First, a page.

France’s public television station, France Inter, is trying to bring some of the language quirks and quirks of its country to English, a task that has been a constant challenge.
Its website is called, French is English, and the French language is displayed in English, but there are some other quirks.
One of them is that you don’t need a dictionary to speak French.
“In France, if you don [need a] dictionary, you can still say ‘in French’,” says François Rochon, a news editor who also helps to translate the French content.
That means you can say things like “in French, you’re on a bike”, and “you’re a tourist”.
This isn’t something you have to learn to say.
It just means you know what you’re saying.
“You just have to get used to it,” says Rochons French colleague, Christophe Lecourtier.
The French language website, Français.org, was launched in June. “
And that’s a good thing because if you try to say things you don´t understand, it’s hard to say anything else.”
The French language website, Français.org, was launched in June.
There is no official word list of words and terms, but most of the phrases are based on the dictionary, with some examples.
The site also has a guide for learning French, with words like ‘coupé’, ‘bien’, ‘parlant’ and ’boutique’ listed.
Rochot said the site is designed for a younger audience.
“A lot of people start learning French with the school books.
But the French is very different,” he said.
The French-language website, Francais.com, is also very different from the English version of the site, which is based on dictionaries.
For example, the site has more than 50,000 words and phrases for the word “banana”, but there’s only a handful of French words and adjectives for “bananas”.
“In French, it can be difficult to define ‘banana’ or ‘bananas’,” said Rochont.
“So the site tries to give a lot of explanations.”
This is where you can see more of the words.
There are even some terms like “boutiques” or “champagne”.
Rochron says that’s what’s been missing from the website, and it’s a sign of the times.
“There are lots of restaurants, and so on,” he explained.
“French-speaking people need a way to express themselves and talk about things.”
French-speaking websites and news outlets have also struggled to make it in the English-speaking world, but that hasn’t stopped them.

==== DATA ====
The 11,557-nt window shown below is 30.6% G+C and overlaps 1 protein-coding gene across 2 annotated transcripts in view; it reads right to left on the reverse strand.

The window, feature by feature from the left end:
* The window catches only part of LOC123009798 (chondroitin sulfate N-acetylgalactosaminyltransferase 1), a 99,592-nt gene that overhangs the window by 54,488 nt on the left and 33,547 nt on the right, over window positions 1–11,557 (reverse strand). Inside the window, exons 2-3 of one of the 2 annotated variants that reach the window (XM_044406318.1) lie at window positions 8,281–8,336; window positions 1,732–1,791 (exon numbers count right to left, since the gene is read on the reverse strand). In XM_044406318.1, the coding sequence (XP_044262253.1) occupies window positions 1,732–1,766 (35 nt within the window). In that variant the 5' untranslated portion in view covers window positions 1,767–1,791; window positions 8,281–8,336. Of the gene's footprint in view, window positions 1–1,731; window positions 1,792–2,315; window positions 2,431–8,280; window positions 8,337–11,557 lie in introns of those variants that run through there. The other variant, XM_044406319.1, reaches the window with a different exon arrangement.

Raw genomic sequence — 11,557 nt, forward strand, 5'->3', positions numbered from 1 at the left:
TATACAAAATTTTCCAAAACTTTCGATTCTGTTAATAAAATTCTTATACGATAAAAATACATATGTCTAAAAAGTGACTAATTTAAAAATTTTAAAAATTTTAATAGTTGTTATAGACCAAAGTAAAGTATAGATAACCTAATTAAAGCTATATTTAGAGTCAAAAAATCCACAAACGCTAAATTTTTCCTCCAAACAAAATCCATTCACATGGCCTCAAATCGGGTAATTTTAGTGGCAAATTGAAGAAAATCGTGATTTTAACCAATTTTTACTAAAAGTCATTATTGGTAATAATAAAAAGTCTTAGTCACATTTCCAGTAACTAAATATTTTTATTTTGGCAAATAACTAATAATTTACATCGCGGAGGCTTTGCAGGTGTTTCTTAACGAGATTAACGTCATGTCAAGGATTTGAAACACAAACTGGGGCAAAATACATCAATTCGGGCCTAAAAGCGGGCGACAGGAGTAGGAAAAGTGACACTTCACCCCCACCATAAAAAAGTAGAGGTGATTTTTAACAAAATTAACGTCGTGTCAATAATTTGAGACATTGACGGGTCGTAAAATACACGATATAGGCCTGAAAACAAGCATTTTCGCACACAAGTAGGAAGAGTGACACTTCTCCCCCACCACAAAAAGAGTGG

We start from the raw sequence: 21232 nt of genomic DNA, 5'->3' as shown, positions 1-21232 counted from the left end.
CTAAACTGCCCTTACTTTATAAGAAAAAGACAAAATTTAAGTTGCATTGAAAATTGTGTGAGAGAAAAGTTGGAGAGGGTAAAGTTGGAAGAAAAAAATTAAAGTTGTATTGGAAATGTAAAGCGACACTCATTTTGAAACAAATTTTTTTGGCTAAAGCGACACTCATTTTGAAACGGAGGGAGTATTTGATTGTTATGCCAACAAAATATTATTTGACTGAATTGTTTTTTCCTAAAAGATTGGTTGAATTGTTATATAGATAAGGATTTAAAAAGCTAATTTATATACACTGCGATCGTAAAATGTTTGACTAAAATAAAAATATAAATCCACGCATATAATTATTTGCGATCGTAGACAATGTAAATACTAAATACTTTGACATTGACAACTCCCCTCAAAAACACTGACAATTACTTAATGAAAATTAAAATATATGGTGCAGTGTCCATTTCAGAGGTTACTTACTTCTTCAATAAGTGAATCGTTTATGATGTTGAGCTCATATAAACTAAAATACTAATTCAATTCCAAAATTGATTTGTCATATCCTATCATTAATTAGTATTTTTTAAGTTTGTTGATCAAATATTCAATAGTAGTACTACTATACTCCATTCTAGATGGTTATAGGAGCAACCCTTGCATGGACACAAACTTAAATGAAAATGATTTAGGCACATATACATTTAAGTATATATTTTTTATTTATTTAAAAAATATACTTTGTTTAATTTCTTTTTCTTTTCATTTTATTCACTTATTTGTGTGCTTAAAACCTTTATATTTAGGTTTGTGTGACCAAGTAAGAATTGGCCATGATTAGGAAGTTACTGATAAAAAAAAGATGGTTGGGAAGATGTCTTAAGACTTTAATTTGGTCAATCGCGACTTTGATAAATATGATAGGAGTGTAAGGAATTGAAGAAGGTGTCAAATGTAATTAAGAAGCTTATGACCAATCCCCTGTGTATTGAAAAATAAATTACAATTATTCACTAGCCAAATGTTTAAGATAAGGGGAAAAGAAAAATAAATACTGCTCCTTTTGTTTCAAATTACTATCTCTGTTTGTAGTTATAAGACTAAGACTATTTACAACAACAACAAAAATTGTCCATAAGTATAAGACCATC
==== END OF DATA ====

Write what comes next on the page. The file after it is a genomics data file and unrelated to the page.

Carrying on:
There’s a French-focused site called French-English.fr and a French language news website, France News, which are all owned by French companies.
It has a new app called France News Express, which can be accessed from any phone or tablet.
Rachon says the website is designed to cater to French-speakers.
“For example, if somebody asks you what you think of the new album, it will give you a lot more information,” he says.
“The site also does some of these quizzes to test you on your vocabulary.”
This quiz will test you if you can translate French into English.
It can also give you more information about what you can and can’t say in French.
And there are plenty of other quizzes.
For instance, you could try answering the question, ‘What is a banana?’
The French website has also started giving quizzes in English.
“What is the difference between a banana and a cucumber?” asks the site.
“Yes, it depends on the country,” says France News.
“But the cucumber is a fruit.”
France News also offers an English-language podcast.
The English-based podcast, French Talk, was created by a former French news reporter and includes a number of French news, culture and social topics.
But it’s also got a French channel, France Radio.
The podcast has also been criticised for the language it uses, and some of its hosts have been fired.
“Some of the podcasts, particularly the ones that use the French word ‘toute’ (meaning to), have a tendency to use it as an insult, and in this case, the French speaker in question is not in charge of the podcast,” wrote Jean-Pierre Leger, an English teacher from Montreal, Canada, in his review of the show.
“When we are in the room, we are supposed to have a good relationship, but the same goes for the ‘troublemaker’ who says something and it is the French channel that is the troublemaker.”
The BBC has also used its French-based English-to-French podcast, A Day in the Life, to talk about topics such as food and fashion.
French Radio, the channel with the